Evaluation of co-existing diseases in children with familial Mediterranean fever

Yildiz M., Adrovic A., Tasdemir E., Baba-zada K., Aydin M., Koker O. , ...More

RHEUMATOLOGY INTERNATIONAL, vol.40, no.1, pp.57-64, 2020 (Journal Indexed in SCI) identifier identifier identifier

  • Publication Type: Article / Article
  • Volume: 40 Issue: 1
  • Publication Date: 2020
  • Doi Number: 10.1007/s00296-019-04391-9
  • Page Numbers: pp.57-64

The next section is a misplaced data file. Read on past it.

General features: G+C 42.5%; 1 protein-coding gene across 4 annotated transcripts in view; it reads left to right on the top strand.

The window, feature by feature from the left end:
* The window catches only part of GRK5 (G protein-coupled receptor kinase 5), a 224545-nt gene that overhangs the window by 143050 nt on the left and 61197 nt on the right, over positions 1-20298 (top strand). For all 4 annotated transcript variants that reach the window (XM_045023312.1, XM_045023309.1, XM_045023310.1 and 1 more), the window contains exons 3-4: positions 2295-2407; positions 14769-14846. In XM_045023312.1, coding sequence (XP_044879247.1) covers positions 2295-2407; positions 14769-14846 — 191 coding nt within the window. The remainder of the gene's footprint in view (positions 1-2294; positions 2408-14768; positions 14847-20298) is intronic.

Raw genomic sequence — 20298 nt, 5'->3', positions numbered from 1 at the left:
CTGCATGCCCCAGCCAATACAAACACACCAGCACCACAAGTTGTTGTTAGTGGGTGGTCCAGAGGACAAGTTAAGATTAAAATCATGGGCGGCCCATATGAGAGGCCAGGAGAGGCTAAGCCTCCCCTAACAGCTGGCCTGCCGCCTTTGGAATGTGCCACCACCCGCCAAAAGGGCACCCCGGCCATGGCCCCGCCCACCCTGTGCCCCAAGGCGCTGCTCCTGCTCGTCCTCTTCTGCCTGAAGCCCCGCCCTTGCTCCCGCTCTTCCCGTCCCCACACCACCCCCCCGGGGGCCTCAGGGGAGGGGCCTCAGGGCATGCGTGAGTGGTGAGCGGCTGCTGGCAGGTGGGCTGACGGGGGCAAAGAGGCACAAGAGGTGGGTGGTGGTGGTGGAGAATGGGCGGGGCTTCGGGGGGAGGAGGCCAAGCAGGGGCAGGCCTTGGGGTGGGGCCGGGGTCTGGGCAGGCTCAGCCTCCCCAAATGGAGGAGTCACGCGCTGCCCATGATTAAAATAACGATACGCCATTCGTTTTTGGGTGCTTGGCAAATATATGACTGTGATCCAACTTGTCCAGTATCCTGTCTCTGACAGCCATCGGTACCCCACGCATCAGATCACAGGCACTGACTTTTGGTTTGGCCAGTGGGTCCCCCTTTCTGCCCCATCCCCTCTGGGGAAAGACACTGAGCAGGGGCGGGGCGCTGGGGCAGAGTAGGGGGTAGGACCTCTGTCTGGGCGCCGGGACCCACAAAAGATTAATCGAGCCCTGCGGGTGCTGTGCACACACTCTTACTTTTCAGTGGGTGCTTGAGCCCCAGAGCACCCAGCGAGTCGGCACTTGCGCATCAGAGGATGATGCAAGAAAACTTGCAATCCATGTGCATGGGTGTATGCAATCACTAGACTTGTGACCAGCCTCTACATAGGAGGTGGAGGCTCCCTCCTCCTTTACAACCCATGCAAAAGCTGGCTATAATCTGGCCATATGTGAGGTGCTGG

Familial Mediterranean fever (FMF) is A common periodic fever syndrome. The causative gene of the FMF is named Mediterranean Fever gene (MEFV). Increased inflammation in FMF may play a role as a trigger for the development of some diseases. The objective of the study is to evaluate the frequency of comorbid disorders in children followed up with diagnosis of FMF. Additionally, we aimed to assess the association between FMF and other inflammatory conditions in a large pediatric FMF cohort. A total of 686 FMF patients were included in the cross-sectional study. A questionnaire including questions about characteristics of fever episodes, presence of arthralgia, arthritis, abdominal pain, chest pain during and co-existence of any other disease diagnosed by a physician was filled out by face-to-face interviews with patients or their parents. Female-male ratio was 0.85. Median age at the time of study, age at disease onset and at the time of diagnosis were 12.9 (1.7-22.3), 3 (0.08-17), and 6 (0.75-17) years, respectively. In 130 (18.9%) FMF patients we detected co-existing inflammatory condition. The most common co-existing diseases were: juvenile idiopathic arthritis 42 (6.1%), asthma/reactive airway disease 29 (4.2%), Henoch-Schonlein purpura 20 (2.9%), uveitis 12 (1.7%) and inflammatory bowel disease 10 (1.4%). Except for asthma/reactive airway disease and inflammatory bowel disease, there was no significant difference regarding the type of MEFV gene mutation. We have reported increased frequencies of various inflammatory conditions and decreased frequency of asthma in patients with FMF.